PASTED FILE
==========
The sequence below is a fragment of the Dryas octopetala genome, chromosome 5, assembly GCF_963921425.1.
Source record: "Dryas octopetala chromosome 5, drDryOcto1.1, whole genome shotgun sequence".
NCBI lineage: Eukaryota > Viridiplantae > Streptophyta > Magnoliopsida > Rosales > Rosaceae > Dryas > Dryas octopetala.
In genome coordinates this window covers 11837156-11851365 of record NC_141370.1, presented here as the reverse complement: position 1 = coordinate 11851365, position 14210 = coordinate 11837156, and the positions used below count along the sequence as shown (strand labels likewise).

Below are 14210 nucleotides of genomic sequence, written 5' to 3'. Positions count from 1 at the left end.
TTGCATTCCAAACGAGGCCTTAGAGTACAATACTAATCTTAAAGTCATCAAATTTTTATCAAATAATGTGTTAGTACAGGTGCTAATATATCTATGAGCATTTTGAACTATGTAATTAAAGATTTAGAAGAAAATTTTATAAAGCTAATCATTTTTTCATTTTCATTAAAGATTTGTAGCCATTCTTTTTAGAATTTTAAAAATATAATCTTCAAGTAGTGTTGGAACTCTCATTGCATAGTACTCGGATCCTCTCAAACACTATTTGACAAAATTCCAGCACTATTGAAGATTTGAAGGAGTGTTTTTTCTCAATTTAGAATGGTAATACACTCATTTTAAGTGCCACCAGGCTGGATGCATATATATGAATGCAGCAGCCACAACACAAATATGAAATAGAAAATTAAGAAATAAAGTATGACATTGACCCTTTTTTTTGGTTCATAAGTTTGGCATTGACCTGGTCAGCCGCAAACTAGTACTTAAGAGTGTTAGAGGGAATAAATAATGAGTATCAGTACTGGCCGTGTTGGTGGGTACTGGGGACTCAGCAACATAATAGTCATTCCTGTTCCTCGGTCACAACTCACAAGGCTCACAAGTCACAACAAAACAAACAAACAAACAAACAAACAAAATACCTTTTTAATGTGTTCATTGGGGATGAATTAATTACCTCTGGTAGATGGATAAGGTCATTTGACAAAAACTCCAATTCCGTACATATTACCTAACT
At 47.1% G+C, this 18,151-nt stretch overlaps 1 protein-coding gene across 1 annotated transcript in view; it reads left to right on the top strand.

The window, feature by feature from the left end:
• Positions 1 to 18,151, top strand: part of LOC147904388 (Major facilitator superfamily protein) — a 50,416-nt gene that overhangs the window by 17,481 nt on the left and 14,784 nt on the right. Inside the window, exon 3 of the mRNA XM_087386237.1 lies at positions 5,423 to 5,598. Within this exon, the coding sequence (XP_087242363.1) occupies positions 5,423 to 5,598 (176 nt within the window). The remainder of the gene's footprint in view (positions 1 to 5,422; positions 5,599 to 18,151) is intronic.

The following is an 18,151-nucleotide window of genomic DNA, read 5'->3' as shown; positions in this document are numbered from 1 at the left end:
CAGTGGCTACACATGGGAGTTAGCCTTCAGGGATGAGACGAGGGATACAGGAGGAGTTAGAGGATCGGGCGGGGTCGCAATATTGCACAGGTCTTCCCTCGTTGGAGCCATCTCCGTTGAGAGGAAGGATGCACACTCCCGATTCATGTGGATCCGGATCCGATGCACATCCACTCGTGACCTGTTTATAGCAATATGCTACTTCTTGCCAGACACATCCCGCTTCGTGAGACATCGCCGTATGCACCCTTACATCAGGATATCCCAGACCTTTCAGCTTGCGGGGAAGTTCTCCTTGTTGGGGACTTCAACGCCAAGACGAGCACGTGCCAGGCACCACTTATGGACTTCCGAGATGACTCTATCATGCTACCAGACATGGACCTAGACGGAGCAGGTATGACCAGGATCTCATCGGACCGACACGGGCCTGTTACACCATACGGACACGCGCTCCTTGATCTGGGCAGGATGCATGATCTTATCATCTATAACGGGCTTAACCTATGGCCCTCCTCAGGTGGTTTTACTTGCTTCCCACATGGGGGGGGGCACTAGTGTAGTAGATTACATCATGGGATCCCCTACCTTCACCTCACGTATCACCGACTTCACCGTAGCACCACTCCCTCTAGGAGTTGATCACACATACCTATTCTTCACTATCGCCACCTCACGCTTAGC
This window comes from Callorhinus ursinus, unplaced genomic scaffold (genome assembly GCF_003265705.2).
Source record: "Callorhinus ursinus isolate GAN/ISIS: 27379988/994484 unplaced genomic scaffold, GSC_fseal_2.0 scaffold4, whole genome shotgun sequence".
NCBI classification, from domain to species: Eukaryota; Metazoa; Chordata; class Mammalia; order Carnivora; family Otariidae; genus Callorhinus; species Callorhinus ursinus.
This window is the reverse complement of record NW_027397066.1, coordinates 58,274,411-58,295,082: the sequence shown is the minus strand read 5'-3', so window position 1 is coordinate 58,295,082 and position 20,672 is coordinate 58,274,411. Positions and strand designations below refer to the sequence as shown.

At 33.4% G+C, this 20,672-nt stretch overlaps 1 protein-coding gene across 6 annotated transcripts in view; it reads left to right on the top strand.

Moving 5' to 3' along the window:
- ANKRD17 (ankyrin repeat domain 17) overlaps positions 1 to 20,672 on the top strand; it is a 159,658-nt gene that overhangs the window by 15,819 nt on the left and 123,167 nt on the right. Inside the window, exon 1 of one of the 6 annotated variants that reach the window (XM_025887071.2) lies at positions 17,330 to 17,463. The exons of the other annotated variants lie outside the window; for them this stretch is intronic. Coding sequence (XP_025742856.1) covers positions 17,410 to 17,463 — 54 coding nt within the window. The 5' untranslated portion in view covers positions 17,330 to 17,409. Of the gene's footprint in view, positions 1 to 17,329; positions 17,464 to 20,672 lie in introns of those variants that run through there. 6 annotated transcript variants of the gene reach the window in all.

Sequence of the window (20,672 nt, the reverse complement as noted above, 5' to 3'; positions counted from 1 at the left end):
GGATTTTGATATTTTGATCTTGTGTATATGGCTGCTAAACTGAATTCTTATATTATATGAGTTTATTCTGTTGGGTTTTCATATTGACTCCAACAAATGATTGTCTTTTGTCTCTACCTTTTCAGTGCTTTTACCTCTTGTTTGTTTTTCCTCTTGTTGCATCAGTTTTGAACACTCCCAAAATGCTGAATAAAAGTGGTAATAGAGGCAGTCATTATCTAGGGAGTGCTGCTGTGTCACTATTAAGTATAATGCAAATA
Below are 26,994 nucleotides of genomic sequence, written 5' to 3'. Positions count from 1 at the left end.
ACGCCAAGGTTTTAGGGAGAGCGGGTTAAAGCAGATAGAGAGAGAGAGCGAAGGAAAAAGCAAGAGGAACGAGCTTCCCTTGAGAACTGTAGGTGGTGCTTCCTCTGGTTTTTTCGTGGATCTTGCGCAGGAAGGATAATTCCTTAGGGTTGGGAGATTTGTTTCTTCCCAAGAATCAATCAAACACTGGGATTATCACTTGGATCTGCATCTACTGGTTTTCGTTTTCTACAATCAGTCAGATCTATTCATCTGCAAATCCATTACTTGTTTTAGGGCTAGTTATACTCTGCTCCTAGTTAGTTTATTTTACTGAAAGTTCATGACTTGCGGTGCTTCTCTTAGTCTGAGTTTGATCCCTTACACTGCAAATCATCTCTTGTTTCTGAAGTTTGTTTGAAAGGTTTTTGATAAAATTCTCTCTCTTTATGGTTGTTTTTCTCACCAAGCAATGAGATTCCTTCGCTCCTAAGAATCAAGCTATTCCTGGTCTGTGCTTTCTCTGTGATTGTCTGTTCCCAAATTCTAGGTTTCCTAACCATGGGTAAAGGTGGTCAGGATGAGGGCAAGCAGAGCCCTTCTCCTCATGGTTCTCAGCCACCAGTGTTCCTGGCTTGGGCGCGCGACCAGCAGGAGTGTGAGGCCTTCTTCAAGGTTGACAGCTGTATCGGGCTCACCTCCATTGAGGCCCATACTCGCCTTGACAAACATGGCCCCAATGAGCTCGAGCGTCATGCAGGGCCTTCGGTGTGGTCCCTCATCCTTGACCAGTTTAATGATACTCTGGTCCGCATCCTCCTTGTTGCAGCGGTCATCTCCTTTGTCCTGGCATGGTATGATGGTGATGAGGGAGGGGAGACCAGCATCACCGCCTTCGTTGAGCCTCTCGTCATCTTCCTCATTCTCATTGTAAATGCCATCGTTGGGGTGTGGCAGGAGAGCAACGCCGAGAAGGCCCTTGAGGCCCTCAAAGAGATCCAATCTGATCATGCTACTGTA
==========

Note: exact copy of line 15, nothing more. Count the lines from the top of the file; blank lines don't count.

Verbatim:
This window is the reverse complement of record NW_027397066.1, coordinates 58,274,411-58,295,082: the sequence shown is the minus strand read 5'-3', so window position 1 is coordinate 58,295,082 and position 20,672 is coordinate 58,274,411. Positions and strand designations below refer to the sequence as shown.